Because of this I was interested in looking at the subject of the productivity of parliaments. Whilst parliaments seem to be very good at inquiring into other people's productivity, they do not do such a good job of inquiring into their own. I am very pleased, of course, with the establishment of the Commission of Audit that the Abbott government has set up. We need to regularly reassess productivity. I advocated about four or five years ago for an audit of the amount of assistance that we put into rural and regional communities, because in many ways, apart from an inquiry into the drought relief packages, we have no idea how useful or how efficient some of that funding is. So in every area looking at your productivity is fine.

Unfortunately, when you look at parliamentary productivity you tend to get a fairly superficial overview. I have just pulled out one typical Canadian response which says, 'We have doubled parliament's productivity and implemented key commitments we made to Canadians.' Basically all they say is that they have passed a lot of legislation. Of course, that may be extremely productive. It may be extremely unproductive. I am very pleased that one of the things that this government will be doing is spending two days a year repealing legislation. That can be extremely productive as well. The amount of legislation that has gone through is in fact meaningless as a way of assessing productivity. It can be very unproductive legislation.

I was interested to read in a very good paper recently published by the Parliamentary Library called Expertise in public policy: a conceptual guide, by Matthew Thomas and Luke Buckmaster. They make the point that in the first five years of the existence of the Australian House of Representatives an average of fewer than 30 pieces of legislation were considered each year. I sometimes felt in the death throes of the Rudd-Gillard government we were considering that many in a day. For the period 2008-12 the average grew to 220 each year. The 17 acts that were made in 1901 covered taxation, post and telegraph services, immigration, revenue and administrative matters.

The point made by the researchers is that whilst that 1901 legislation did include some technical aspects—for example, the 1901 Distillation Act apparently describes the distillation process in some detail—the scientific expertise required to assess this legislation was minute given the amount of expertise that is required to underpin many of the acts and the policy that we pass today.

This leads us to the question of the committees that support the work of the parliament. If you look at the number of committees that we have in the House of Representatives and the Senate there are a number of double-up committees. I see no problem with this per se. I remember that the Senate Community Affairs References Committee chose not to inquire into the topic of foetal alcohol spectrum disorder, despite a strong interest in the area, because the House of Representatives Standing Committee on Social Policy and Legal Affairs was also interested in the topic and was working on developing an inquiry, which they have since held.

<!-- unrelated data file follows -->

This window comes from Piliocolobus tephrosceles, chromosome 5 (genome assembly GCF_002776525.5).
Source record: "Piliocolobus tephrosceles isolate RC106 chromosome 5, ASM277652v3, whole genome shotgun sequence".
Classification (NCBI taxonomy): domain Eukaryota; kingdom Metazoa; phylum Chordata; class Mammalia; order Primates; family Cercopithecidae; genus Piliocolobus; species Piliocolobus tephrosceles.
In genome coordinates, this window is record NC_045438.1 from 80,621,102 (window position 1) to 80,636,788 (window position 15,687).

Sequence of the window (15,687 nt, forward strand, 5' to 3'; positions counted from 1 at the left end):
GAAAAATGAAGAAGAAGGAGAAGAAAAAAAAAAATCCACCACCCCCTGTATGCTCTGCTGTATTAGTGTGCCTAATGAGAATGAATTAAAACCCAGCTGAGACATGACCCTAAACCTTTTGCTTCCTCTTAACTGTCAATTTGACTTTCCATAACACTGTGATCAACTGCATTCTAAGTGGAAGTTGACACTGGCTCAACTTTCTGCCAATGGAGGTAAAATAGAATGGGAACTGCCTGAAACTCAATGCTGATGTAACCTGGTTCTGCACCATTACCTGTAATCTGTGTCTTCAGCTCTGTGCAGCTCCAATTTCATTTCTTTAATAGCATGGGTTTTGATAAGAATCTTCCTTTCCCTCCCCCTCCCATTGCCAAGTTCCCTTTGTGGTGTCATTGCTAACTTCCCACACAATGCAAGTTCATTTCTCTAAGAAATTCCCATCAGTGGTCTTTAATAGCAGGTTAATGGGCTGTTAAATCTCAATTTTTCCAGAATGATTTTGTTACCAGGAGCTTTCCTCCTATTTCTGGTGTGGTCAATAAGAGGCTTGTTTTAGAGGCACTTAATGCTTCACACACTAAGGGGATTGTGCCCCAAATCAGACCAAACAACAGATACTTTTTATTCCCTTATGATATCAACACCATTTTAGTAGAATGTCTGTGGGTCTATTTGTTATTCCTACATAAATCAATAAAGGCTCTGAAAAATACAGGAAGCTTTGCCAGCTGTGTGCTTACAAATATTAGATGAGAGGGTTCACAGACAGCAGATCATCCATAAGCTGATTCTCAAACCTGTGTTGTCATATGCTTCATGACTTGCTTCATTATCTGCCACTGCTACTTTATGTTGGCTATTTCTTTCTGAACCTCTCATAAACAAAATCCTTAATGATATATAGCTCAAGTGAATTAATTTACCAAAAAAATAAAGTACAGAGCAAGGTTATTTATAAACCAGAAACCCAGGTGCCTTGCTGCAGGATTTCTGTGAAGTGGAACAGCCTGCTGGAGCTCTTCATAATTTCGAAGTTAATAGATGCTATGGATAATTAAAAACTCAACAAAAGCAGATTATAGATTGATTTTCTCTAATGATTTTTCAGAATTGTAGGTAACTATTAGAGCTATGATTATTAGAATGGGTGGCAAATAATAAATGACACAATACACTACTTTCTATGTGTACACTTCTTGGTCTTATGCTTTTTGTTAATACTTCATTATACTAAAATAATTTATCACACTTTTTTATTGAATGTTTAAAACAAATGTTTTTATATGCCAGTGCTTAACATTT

I have the figures here. From February to June last year the Senate committees inquired into 105 matters. For the same period the House of Representatives inquired into just over 40 matters. I beg your pardon, 32 bills were also referred to House of Representatives committees in the same period last year.

So the question is whether these inquiries are actually achieving what they should. Certainly in my view doubling-up of inquiries is a very unproductive thing to have happen. I did raise this issue at one stage with former Speaker Harry Jenkins, who undertook to consider the issue, but unfortunately that got lost in the many issues that developed in the days of the Rudd-Gillard government.

I was also interested in the inquiries the procedure committees have undertaken. The last inquiry by the Senate Procedure Committee was into petitions and I am pleased to say that I think even we have got that system well and truly sorted now. There is a very, very long and impressive list of inquiries held by the House of Representatives Procedure Committee looking at, most recently, electronic voting in the House of Representatives. I note with interest that in June 2010 they presented to the then Rudd government a report called Building a modern committee system—an inquiry into the effectiveness of the House committee system. To date there has been no response from the government. The Rudd-Gillard government had that report for three years but did nothing with it. In my view, the reason the committee system is quite important is that we spend a lot of time in committees and we make some extraordinarily important decisions and recommendations. We need to use expertise as wisely as we possibly can—certainly having witnesses appear twice before two different committees on exactly the same subject in exactly the same building within days or weeks of each other is not a productive use of the time of any member of this parliament. As I have pointed out, we have quite enough to do in simply attending the parliament itself, with the effects that that has on our families. There are all manner of other areas—Skype and other ways to communicate—that we need to explore further, and I am hoping to do that in the next six months.